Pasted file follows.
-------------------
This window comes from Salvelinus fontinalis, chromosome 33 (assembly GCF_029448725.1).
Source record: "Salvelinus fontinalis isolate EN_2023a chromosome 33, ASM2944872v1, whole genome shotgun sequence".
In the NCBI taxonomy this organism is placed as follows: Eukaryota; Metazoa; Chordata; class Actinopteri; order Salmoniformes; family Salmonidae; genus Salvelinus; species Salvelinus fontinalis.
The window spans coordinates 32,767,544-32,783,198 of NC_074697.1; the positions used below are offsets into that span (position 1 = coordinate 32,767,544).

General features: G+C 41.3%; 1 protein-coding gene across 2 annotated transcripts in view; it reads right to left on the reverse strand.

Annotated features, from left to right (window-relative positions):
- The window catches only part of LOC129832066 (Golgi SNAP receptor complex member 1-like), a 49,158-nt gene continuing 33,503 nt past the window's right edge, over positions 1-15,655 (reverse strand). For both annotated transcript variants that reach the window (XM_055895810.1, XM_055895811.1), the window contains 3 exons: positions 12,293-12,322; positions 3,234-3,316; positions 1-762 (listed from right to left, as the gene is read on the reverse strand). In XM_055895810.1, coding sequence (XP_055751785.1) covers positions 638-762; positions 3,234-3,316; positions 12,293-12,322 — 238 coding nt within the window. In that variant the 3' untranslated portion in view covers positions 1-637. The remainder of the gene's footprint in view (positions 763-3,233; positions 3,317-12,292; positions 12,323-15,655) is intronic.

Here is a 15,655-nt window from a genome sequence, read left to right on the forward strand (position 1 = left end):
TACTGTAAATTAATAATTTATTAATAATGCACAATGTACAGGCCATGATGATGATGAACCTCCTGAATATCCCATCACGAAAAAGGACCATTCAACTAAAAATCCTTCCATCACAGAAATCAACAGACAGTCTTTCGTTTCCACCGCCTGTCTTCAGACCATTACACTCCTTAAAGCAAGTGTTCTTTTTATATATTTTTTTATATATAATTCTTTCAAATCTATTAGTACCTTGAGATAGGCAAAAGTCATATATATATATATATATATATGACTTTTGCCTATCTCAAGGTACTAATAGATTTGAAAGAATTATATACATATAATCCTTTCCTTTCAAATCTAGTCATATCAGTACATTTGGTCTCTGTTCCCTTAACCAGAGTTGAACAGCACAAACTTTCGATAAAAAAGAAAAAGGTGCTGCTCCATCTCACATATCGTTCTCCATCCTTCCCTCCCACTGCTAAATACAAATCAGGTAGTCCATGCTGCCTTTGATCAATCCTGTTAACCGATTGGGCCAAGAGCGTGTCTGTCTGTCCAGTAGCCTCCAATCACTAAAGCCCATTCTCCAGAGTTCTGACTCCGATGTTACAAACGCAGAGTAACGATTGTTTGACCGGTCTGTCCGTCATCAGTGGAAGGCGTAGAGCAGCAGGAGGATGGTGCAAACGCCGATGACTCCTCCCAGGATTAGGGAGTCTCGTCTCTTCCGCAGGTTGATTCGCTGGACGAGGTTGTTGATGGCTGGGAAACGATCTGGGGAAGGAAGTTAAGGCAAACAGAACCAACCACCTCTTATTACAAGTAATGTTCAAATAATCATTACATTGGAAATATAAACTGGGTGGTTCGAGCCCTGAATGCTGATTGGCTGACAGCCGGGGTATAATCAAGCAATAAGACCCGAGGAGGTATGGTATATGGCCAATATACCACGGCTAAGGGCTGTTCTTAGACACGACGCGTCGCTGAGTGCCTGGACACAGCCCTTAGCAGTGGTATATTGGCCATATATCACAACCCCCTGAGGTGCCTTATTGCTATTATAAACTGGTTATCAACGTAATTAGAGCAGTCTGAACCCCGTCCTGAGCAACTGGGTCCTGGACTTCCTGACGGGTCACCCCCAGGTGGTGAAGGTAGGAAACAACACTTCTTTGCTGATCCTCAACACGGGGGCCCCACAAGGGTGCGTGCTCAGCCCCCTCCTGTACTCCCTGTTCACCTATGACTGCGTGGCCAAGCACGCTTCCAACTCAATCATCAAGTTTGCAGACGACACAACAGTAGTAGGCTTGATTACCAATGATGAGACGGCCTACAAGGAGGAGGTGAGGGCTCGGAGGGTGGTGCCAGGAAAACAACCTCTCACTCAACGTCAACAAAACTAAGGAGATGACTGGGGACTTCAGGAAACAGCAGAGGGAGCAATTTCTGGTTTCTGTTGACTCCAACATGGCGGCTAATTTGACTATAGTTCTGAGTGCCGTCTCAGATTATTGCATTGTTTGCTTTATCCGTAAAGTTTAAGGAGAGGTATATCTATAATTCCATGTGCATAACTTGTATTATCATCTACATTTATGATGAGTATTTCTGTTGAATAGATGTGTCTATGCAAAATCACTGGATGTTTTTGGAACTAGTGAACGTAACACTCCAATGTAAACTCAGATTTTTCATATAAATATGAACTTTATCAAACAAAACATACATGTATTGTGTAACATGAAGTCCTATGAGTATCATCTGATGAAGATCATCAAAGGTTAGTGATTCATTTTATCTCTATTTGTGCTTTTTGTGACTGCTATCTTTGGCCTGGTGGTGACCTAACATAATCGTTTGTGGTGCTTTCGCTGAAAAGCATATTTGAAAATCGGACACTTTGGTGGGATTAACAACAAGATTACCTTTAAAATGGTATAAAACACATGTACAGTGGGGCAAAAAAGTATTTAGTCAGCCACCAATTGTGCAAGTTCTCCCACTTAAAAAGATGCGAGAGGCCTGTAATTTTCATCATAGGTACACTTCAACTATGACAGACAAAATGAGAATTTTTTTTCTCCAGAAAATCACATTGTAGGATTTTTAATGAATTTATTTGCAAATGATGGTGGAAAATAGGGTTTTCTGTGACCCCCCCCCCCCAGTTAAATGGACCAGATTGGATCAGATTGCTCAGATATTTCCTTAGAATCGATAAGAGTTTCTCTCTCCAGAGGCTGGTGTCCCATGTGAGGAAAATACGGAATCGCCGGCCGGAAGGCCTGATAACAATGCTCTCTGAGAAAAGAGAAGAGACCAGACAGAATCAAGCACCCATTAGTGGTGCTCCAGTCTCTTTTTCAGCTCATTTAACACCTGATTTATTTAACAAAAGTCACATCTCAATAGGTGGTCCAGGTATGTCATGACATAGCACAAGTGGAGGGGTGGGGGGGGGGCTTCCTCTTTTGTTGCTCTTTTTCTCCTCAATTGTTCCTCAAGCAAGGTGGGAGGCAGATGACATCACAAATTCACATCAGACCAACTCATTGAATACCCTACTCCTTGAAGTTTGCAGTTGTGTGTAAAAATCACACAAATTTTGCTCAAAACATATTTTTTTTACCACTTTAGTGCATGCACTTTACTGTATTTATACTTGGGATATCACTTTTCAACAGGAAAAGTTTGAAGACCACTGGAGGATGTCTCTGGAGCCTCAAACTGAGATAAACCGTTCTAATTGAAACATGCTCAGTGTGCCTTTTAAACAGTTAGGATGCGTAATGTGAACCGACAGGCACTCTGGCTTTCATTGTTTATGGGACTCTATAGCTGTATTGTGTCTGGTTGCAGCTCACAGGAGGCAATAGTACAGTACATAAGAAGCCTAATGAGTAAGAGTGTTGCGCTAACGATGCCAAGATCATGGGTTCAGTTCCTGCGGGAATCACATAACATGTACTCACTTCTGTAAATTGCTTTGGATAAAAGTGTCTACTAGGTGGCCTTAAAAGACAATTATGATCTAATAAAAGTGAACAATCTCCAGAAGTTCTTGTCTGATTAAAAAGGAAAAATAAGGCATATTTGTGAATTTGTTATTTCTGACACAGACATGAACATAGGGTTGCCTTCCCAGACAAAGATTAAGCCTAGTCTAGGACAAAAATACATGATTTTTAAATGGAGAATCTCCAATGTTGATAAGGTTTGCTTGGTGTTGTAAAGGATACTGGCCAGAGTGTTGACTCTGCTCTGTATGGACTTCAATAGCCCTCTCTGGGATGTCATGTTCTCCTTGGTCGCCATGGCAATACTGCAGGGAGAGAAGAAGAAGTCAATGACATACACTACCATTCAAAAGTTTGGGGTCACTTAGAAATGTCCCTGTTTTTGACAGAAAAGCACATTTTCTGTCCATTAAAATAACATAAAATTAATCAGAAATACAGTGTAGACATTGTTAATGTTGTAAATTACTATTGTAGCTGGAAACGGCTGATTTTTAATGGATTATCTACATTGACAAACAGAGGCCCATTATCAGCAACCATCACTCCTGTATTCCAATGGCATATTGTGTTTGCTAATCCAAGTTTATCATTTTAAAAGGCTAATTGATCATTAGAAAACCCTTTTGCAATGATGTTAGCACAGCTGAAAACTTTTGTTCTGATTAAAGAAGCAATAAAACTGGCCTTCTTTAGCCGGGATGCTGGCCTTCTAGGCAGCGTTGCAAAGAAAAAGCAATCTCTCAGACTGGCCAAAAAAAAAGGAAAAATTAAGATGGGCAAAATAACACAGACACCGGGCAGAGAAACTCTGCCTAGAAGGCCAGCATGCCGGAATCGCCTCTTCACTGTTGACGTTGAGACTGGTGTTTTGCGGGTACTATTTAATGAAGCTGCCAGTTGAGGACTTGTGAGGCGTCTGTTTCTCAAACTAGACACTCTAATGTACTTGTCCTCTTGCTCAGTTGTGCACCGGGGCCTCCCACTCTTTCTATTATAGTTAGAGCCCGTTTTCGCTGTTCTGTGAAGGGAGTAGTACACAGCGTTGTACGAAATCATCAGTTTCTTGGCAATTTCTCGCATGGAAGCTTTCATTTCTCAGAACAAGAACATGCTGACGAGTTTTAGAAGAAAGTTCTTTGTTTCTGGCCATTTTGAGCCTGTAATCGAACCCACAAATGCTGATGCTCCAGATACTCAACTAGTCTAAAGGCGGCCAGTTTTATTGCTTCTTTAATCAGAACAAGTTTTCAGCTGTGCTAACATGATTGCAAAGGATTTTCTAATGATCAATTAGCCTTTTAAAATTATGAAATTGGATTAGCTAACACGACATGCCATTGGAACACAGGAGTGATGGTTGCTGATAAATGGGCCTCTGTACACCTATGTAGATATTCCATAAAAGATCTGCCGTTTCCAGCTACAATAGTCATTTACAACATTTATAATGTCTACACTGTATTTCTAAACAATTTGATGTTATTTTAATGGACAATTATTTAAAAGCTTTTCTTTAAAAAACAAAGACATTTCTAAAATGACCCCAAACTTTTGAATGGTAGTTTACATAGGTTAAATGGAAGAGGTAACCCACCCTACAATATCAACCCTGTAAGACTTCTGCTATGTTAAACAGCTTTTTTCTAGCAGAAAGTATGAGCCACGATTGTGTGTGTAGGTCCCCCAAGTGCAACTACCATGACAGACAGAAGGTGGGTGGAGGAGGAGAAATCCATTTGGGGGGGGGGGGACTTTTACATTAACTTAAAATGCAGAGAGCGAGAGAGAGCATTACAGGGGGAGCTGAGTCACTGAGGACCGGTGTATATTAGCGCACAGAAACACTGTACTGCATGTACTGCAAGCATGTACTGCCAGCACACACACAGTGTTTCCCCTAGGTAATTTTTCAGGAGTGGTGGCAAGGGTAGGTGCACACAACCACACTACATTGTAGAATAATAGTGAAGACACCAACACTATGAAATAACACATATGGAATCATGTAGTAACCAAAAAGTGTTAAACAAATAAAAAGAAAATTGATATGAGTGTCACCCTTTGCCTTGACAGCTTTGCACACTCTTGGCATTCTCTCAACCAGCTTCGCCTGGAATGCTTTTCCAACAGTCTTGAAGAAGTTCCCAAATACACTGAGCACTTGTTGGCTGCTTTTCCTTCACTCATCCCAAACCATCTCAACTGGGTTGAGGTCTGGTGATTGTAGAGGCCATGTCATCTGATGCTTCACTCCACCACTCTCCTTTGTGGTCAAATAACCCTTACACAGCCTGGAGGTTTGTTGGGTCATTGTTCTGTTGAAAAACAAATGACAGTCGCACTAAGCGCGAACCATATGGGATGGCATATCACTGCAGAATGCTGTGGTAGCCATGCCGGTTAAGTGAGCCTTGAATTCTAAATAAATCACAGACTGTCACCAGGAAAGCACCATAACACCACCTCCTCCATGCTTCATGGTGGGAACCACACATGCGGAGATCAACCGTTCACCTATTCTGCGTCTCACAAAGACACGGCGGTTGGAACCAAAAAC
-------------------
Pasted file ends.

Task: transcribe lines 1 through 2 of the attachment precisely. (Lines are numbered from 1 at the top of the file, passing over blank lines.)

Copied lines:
This window comes from Salvelinus fontinalis, chromosome 33 (assembly GCF_029448725.1).
Source record: "Salvelinus fontinalis isolate EN_2023a chromosome 33, ASM2944872v1, whole genome shotgun sequence".